MORRISON – Dianah Young doesn’t want to lose the park where she takes her two daughters once or twice a week.
She came to the city’s open house Thursday evening to learn about the three options the city is considering for a new wastewater treatment plant in or around Waterworks Park.
Young, who lives on Hickory Hills Drive, is worried about losing the neighborhood park where she takes Leah, 3, and Faith, 1. A much-used dog park will be gone as well, when the new plant is built, she said.
She also worries about the new plant being a too-tall “eyesore” that will hurt the value of her home.
“We just moved there 6 months ago,” she said. “This isn’t very nice to hear.”
About 70 people came to the open house at Odell Public Library where representatives from Baxter & Woodman of Crystal Lake, which is designing upgrades for the plant, were on hand to present information and answer questions.
Of the three proposed configurations, the option that would put the plant at the greatest distance from homes also would be the most expensive, council member Dave Rose said.
It would put the plant on grounds owned by the Whiteside County fair board and used for parking during fairs. The city would have to buy the land, which would be costly, he said.
Another problem with that option, known as the “south option” is that it is on a landfill, he said.
The other two configurations bring the plant closer to homes but would cost less, he said.
“We want to find a compromise between the least offensive and the most cost-effective site plans,” he said.
Vern Tervelt, 70, who lives on Fairway Drive, also near the park, was one of several Morrison residents who complained that they have not had as much input on the issue as they would like.
“I think the people of Morrison have had no input until now,” he said. “The decision’s been made. It’s going to be built in one of two locations, and neither one is going to make the neighborhood happy.”
City Administrator Jim Wise said the public is welcome to comment at council meetings or to call him. The council has been discussing the issue in open meetings since January, he said.
Curt Bender, 54, lives in the 500 block of South Orange St. He said he is concerned most with the increase in cost estimates. At one point, the project was estimated to cost $12.8 million, and now the estimates have topped $16 million, he said.
Chris Buckley, Baxter’s project engineer, said the estimates increased because the Illinois Environmental Protection Agency sent the city a letter ordering it to repair sewer overflow problems that have occurred during storms and led to sewers overflowing into Rock Creek.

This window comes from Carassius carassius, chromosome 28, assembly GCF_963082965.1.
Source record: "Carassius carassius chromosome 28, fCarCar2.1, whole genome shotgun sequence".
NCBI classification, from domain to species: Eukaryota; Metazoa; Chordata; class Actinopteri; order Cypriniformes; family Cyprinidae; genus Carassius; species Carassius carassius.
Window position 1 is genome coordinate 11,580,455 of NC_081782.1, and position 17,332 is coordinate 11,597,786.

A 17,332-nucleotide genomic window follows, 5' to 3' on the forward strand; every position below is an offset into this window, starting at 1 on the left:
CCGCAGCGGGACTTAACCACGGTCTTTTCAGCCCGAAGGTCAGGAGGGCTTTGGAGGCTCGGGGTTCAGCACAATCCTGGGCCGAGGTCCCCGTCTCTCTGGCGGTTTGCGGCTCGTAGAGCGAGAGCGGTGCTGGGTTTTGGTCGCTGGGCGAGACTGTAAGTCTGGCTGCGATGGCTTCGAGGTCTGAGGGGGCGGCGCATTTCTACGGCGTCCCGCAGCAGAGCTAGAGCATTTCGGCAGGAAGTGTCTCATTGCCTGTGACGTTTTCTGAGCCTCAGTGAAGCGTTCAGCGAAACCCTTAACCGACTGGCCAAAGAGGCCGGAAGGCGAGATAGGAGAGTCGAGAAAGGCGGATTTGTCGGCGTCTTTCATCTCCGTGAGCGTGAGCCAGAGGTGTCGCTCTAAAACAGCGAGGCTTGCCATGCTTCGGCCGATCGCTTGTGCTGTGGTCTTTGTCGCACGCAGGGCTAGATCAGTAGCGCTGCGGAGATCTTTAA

Part of the solution for the problem, Buckley said, is to build a pond that, during heavy storms – which happen about six times a year – would fill up with rainwater mixed with sewage, he said. Some pipes also need to be replaced with bigger, non-leaking pipes, he said.
The city will apply for a grant from IEPA through its revolving loan program to help pay for the plant project, Wise said, but the design must be complete before the application is made.
“This is a dream,” Wise said.
The project actually will cost about $18 million. Wise hopes to get a low-interest IEPA loan to completely fund the project, which the city would repay over 20 years, he said.
In 2009, when the city administration believed it would need only $5 million in sewer improvements, a sewer rates hike was implemented. A rate analysis will have to be conducted to figure out what the rates will need to be to pay off a 20-year loan, he said.
According to information on display Thursday, work will take from spring 2014 until the end of 2015, if the project is funded in the IEPA’s fiscal year 2014. If not, construction will begin in October 2014 and end by October 2016.
Three plant options
Waterworks Park, on the southeast side of Morrison, will be the site of the wastewater treatment plant in Morrison. The park is bordered by Rock Creek, Hickory Hill Drive, Fairway Drive, and Winfield Street.
The city is considering three site plans for the plant:
The most cost-effective plan, according to Alderman Dave Rose, is one that would put the plant on the site of Little League baseball fields that the league now uses only for practice. It's the cheapest option because it would sit among infrastructure already in use for the current sewage plant, he said. The plan would require the baseball diamond to be removed and it would put the plant close to houses, Rose said.
A second option would be to build a pond to the west of the current plant. The pond would fill up about six times a year during heavy rainfalls with a mixture of sewage and rainwater. This option would affect fewer residents than the first option, but would still affect those in the southwest corner of town. This option would cost at least $16 million, said Chris Buckley, project manager with Baxter & Woodman.
The "south option" would put the plant on land that is not currently owned by the city but by the Whiteside County fair board. The land, southeast of Waterworks Park, is used for parking during the fairs. It is also the site of a landfill. The city would have to pay for the land, so this option would cost at least $16 million as well, Buckley said.